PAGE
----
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Hi! I'm Gretchen, a travel writer based in the Philippines. I created Filipina Explorer in 2009 to document my journeys through places, parenthood, and word weaving. This blog is a collection of those stories and everything in between.
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4 Things You Should Know to Make the Perfect Kare-Kare

Traditionally made with oxtail, tripe, and a medley of local vegetables, kare-kare is a fixture at fiesta tables all over the Philippines and is often considered one of the centerpiece dishes during celebrations and gatherings. This rich and creamy peanut-based stew is quite the labor of love to make, though, and it thus can be difficult to master. Home cooks are often daunted by the complexity of the dish, the number of ingredients involved, and the amount of preparation required to bring it to completion.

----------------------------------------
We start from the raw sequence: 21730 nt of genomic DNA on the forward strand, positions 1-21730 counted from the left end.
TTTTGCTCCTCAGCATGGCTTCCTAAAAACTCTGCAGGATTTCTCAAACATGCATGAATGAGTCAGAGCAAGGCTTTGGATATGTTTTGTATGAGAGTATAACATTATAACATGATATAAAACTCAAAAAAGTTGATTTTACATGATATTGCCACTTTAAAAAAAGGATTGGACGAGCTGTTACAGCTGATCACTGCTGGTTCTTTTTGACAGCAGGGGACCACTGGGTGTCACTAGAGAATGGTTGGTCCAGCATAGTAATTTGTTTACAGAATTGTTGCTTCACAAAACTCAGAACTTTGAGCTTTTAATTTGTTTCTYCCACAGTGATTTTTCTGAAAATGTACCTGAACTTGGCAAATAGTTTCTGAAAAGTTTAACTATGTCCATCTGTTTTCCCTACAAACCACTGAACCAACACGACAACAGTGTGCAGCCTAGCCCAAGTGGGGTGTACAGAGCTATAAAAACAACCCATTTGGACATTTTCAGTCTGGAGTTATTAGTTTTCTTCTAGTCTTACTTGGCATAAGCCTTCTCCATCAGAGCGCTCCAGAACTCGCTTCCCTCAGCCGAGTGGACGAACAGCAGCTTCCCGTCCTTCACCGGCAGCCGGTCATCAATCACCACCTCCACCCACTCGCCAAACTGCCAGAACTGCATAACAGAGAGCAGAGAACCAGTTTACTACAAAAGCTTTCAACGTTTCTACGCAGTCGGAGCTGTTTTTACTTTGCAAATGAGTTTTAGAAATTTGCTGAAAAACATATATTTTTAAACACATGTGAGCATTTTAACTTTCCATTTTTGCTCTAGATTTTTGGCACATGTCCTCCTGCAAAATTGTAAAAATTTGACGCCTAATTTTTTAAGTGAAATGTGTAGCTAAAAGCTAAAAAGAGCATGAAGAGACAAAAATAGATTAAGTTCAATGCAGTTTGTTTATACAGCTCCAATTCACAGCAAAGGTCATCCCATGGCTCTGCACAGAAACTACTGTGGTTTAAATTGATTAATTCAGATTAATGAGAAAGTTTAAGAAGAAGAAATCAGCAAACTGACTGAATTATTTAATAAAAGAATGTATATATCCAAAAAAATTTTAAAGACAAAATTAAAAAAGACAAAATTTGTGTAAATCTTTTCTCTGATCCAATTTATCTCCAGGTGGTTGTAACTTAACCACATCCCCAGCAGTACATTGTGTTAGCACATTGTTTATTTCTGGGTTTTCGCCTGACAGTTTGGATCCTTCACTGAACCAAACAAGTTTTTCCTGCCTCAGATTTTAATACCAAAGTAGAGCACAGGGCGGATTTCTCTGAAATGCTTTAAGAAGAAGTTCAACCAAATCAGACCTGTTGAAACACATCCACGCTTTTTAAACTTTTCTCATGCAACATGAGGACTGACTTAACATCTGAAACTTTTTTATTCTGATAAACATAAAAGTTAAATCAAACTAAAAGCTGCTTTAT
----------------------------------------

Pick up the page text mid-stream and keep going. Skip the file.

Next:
If you love this classic Filipino stew, you likely already have a favorite beef kare kare recipe that you often go back to, but if you have your own recipe that you think can still be elevated, this is the post for you. Here are a few tips and tricks that you can take into consideration in order to bring your version of kare-kare to the next level and wow everyone at your next party.

Use Oxtail—and Prepare It Properly

While you can make kare-kare with any protein you want, be it chicken, pork, or even fish, true kare-kare makes use of oxtail, no exceptions. Specifically, the most authentic and arguably best version of the dish combines oxtail with beef tripe and stewing beef, usually cut into cubes. It’s the collagen in the oxtail and tripe that gives kare-kare that distinctive sticky, coats-the-tongue mouthfeel, and you’ll find yourself missing out should you choose to remove it from the ingredients list.